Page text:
In June 2017, the CNRP won 40 percent of the 1,646 local seats up for election — up from just 2 percent. In response, the authoritarian government of former Khmer Rouge commander Hun Sen cracked down on an energized party that threatened to beat him at elections the following July. The CNRP was slapped with government-orchestrated charges of treason, called a “terrorist” organization despite its commitment to nonviolence, and chose to disband. It was a decision, says Rozeth, that “destroyed not only the party but the people’s will.” As CNRP leadership fled the country to avoid arrest, local officials without the means to move stayed behind.
Rozeth opened a restaurant to support her mother, and to make up for the loss of her meager public salary. But her accusers say it’s a front for illegal political activities. “If this restaurant is used as a place to gather fire, it is really dangerous for Rozeth and it should not be tolerated,” Chheang Vun, a ruling party lawmaker, posted on Facebook. In response to claims that she’s harboring “rebels,” Rozeth hung a banner outside: “Rozeth’s shop welcomes all guests, but not rebels.” The tongue-in-cheek gesture earned her a reprimand by the city governor, who warned that using such language could damage the kingdom’s reputation. Rozeth says she feels threatened by the ongoing harassment, and a group of former CNRP members sent letters to several international bodies, including the United Nations Human Rights Committee, seeking help in pressuring the government to stop the “bullying.”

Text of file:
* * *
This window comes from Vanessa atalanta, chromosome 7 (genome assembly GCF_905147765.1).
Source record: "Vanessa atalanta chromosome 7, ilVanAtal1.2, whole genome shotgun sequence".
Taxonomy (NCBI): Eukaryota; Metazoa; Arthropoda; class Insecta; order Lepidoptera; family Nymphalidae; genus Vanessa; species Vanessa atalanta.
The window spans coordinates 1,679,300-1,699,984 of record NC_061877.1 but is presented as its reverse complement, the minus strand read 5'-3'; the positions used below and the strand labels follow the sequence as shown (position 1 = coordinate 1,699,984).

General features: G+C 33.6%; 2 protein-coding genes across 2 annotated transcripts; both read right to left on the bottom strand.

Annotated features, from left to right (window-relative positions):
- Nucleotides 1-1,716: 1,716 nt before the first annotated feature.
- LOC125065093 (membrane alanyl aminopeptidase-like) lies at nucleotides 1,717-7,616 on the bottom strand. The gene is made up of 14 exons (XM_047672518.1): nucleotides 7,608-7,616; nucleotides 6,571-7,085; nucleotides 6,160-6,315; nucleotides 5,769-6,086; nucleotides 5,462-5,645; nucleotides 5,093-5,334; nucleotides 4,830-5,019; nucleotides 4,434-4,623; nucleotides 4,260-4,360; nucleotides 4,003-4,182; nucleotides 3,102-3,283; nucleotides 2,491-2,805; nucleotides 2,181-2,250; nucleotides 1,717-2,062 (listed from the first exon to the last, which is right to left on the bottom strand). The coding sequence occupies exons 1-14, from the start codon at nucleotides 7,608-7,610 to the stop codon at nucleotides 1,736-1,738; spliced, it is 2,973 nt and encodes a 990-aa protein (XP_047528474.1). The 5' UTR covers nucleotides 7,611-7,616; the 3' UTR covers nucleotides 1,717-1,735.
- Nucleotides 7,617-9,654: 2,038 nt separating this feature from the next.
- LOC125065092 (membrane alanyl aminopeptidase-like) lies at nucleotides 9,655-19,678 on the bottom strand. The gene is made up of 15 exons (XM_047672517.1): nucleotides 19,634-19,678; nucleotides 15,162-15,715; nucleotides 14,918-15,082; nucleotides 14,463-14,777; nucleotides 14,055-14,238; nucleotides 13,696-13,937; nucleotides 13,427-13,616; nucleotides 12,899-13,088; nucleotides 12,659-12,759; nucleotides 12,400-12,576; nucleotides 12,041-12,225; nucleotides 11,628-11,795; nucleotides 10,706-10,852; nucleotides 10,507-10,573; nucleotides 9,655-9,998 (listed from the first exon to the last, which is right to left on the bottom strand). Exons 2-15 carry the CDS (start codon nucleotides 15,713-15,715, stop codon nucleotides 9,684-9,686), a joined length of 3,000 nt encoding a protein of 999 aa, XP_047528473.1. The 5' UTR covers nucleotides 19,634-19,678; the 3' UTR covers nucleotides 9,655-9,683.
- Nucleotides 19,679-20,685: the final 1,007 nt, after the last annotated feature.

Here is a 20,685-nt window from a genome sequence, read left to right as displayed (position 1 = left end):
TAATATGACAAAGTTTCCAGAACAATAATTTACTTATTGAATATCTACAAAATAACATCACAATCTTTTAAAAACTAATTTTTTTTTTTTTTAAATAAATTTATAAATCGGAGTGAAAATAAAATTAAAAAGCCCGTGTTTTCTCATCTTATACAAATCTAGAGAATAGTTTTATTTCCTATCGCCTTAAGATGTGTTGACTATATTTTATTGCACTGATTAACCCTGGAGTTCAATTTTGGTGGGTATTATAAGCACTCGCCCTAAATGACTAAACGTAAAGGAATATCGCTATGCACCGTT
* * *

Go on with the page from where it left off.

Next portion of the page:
In the short term, at least, one-party rule will continue in Cambodia, says Sophal Ear, professor of diplomacy and world affairs at Occidental College. And mounting new opposition will be difficult. ”It’s like razing an old grove forest,” he explains. “You’re not going to get 100-year-old trees. You’ll have young trees, and they’ll be easy to bulldoze if they get too strong.” National elections are scheduled for this summer, and it’s unclear whether CNRP’s former supporters will turn toward another party or abstain from voting, says Sinthay Neb, director of the Advocacy and Policy Institute in Phnom Penh. Whatever happens, he believes the best way forward is for both sides to meet and work together — however unlikely.
For now, Rozeth refuses to give up: “As long as one still has breath, there is still hope for democracy.” She stays busy traveling to villages to perform charity work (this too, she says, is closely monitored). And she helps people who come to her shop, even if it’s only for a good meal.
Before I leave the noodle shop — which has filled with the evening crowd — I take a few photographs of the owner. Other patrons notice and pull out their phones. Seems they all want a selfie with the politician turned restaurateur now under fire.